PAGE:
• The muscles we have adapted for pushing on pedals are in direct conflict with the muscles required for back-pedaling (obviously) and there is a direct parallel with the uphill / downhill thing. If you've ever ridden a fixed gear you will notice some muscles hurt a lot more than usual the day after. I believe these are the same as those that will hurt for days after a serious hilly hike.
So, will all this make me a stronger biker? As yet I have no idea- I'm usually too busy trying to recover from a hill walking workout to be able to go full out on the bike, and the number of biking training hours has taken a serious hit as I ramp up to the Maclehose event in just 2 weeks time. We shall see- I expect short term probably not, but hopefully long terms I will be stronger and more muscularly balanced as a result. Whatever, the priority right now for me is to try and survive 24hrs of walking hell.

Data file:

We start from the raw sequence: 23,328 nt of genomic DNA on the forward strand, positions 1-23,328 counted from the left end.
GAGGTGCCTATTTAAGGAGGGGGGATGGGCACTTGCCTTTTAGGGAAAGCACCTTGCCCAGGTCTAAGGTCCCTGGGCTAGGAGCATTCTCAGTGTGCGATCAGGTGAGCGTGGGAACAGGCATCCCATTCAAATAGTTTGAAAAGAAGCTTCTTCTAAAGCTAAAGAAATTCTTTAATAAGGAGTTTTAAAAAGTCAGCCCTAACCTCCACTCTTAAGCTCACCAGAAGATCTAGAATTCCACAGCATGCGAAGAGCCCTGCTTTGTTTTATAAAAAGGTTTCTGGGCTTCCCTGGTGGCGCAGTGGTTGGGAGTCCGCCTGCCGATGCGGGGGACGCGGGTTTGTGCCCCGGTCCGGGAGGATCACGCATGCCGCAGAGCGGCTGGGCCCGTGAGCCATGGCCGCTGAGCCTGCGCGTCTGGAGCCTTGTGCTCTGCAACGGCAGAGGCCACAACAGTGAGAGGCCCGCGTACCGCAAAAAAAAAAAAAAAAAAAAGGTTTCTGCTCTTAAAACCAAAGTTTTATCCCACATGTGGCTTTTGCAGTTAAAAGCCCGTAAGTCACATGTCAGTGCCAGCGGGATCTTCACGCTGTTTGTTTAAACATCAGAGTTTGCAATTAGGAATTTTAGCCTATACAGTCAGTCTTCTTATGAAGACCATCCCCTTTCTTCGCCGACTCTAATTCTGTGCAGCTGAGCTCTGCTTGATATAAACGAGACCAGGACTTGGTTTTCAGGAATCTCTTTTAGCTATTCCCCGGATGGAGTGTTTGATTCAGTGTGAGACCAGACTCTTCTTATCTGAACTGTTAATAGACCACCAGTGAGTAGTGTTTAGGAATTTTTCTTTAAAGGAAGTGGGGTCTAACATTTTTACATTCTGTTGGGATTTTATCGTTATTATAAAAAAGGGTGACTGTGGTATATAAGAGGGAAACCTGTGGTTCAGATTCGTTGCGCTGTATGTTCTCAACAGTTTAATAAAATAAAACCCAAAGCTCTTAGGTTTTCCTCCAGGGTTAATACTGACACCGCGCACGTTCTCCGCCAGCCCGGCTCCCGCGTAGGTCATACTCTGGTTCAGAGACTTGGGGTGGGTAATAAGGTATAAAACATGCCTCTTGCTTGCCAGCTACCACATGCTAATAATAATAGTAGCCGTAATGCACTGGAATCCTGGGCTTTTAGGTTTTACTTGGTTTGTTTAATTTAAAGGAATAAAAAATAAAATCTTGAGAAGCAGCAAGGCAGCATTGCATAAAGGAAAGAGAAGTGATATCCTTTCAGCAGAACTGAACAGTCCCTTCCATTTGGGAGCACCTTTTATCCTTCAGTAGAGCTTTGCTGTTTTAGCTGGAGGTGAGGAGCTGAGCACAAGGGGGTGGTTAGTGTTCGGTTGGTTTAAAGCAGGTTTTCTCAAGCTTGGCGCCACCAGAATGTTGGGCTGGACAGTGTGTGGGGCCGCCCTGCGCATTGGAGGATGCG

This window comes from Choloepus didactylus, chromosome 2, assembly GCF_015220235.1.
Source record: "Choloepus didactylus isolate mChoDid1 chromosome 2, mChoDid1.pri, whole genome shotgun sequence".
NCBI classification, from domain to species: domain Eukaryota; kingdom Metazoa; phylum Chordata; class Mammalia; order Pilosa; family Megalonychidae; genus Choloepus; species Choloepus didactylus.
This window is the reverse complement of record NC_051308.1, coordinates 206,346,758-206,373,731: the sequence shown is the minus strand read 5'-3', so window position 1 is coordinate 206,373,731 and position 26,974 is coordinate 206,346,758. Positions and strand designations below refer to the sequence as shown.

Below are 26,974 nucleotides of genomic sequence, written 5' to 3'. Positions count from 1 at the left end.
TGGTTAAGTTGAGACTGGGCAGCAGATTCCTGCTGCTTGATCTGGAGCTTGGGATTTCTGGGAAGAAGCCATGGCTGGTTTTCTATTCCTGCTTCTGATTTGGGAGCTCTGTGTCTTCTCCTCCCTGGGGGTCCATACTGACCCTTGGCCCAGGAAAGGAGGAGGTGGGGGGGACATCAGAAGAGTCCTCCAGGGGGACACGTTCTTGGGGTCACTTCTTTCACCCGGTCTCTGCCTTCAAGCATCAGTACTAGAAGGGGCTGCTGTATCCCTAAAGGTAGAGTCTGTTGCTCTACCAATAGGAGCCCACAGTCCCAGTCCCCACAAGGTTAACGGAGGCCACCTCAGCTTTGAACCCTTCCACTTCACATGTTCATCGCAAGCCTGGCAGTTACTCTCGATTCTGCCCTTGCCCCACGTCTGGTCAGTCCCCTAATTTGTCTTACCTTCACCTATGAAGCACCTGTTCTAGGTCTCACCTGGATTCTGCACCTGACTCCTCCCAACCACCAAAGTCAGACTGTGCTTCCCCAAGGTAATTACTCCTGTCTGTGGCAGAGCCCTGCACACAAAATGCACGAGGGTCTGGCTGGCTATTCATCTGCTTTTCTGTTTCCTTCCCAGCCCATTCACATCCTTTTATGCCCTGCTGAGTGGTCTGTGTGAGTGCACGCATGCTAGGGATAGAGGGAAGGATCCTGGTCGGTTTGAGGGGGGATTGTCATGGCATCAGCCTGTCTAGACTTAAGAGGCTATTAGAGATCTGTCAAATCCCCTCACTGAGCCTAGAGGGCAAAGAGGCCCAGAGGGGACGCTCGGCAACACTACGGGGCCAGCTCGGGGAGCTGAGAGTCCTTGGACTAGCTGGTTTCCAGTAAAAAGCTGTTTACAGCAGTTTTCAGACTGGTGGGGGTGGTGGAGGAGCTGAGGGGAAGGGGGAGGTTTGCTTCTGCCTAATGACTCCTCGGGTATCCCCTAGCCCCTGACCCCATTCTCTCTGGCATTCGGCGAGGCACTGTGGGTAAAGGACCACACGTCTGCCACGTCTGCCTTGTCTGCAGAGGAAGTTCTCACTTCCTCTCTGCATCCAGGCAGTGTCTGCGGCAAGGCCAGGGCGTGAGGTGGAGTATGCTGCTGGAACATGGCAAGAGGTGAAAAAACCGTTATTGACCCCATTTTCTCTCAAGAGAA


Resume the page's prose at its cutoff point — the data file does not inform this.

If you would like to contribute you can use the gadget on the top right of this page which I set up for the Thai event, or you can open your wallet for Oxfam and have a look at what this training has done for my feet here: